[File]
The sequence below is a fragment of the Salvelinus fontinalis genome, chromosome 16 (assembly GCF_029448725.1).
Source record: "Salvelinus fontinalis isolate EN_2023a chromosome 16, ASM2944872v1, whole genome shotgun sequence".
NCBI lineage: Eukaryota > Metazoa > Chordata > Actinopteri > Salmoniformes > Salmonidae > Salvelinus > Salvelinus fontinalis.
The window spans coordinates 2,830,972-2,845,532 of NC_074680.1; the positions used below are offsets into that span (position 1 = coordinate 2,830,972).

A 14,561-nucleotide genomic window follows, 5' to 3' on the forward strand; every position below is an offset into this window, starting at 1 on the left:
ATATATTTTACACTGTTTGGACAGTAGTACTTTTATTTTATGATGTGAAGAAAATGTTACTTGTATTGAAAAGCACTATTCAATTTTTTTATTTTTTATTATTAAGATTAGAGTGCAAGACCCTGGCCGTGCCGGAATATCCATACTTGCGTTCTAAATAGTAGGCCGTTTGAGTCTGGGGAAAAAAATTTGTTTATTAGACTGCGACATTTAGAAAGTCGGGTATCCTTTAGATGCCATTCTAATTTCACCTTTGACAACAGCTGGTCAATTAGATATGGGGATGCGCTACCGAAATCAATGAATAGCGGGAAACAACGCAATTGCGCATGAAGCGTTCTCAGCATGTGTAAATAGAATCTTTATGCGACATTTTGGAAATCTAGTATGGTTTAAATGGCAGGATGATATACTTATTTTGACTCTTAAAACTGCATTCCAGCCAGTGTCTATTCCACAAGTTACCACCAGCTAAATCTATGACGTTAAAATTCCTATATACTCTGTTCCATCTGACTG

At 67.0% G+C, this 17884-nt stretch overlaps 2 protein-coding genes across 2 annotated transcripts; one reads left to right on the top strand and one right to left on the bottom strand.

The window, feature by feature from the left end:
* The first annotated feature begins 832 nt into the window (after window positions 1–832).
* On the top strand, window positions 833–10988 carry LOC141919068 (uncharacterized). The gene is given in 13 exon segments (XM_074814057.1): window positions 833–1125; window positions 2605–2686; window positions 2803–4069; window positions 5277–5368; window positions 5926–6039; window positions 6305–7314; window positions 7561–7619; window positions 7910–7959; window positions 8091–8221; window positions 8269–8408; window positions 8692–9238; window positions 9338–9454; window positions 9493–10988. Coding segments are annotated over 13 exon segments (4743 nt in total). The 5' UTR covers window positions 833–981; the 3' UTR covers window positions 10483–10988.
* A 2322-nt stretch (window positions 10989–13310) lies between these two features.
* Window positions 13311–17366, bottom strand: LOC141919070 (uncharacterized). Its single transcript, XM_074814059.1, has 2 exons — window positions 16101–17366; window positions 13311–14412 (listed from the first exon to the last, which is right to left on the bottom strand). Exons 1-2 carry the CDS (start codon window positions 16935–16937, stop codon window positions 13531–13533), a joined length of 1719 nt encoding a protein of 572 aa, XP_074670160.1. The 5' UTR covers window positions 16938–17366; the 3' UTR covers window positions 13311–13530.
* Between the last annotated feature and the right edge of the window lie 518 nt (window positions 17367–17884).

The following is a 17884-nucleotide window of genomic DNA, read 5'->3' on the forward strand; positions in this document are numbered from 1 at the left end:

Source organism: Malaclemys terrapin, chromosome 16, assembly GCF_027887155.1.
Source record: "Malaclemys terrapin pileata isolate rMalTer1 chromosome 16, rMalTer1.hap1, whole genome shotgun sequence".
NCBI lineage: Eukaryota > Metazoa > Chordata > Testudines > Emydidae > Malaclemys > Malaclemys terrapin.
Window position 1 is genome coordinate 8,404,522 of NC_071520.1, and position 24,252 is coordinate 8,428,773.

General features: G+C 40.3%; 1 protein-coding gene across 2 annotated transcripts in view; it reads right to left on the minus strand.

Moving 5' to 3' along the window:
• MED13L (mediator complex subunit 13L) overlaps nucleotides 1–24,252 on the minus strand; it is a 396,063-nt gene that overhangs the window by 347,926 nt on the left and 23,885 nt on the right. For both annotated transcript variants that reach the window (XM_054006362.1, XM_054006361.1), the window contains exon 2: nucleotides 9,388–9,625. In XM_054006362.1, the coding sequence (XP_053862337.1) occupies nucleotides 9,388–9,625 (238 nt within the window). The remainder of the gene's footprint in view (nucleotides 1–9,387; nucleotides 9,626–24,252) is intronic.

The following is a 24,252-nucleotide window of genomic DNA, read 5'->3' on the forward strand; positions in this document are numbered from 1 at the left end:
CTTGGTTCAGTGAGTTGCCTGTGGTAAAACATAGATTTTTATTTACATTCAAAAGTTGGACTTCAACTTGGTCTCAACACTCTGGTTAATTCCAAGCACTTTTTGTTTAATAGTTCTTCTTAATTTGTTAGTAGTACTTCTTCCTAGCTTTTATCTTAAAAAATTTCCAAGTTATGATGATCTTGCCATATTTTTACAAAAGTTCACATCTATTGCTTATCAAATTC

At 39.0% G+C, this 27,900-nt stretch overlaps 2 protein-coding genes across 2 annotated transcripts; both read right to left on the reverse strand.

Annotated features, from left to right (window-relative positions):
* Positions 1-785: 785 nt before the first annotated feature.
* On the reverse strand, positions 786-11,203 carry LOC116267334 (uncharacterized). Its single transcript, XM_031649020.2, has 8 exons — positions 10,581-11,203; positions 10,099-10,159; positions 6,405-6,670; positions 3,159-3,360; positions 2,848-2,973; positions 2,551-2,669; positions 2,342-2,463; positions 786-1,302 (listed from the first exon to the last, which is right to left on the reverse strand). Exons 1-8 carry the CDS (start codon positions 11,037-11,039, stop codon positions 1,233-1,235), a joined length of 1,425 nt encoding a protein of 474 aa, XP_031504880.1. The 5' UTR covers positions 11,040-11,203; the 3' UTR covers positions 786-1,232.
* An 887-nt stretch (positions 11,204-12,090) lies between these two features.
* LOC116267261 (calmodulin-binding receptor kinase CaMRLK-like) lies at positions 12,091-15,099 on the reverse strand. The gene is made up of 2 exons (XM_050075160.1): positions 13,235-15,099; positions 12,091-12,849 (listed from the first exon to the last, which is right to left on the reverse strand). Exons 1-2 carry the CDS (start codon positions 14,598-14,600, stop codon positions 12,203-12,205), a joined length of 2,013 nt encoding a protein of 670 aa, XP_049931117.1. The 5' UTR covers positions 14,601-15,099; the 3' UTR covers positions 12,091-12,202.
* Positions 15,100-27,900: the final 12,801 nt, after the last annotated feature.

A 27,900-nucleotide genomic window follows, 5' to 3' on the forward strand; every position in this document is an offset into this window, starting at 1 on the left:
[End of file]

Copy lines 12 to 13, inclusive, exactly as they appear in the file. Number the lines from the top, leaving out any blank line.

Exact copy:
* Window positions 13311–17366, bottom strand: LOC141919070 (uncharacterized). Its single transcript, XM_074814059.1, has 2 exons — window positions 16101–17366; window positions 13311–14412 (listed from the first exon to the last, which is right to left on the bottom strand). Exons 1-2 carry the CDS (start codon window positions 16935–16937, stop codon window positions 13531–13533), a joined length of 1719 nt encoding a protein of 572 aa, XP_074670160.1. The 5' UTR covers window positions 16938–17366; the 3' UTR covers window positions 13311–13530.
* Between the last annotated feature and the right edge of the window lie 518 nt (window positions 17367–17884).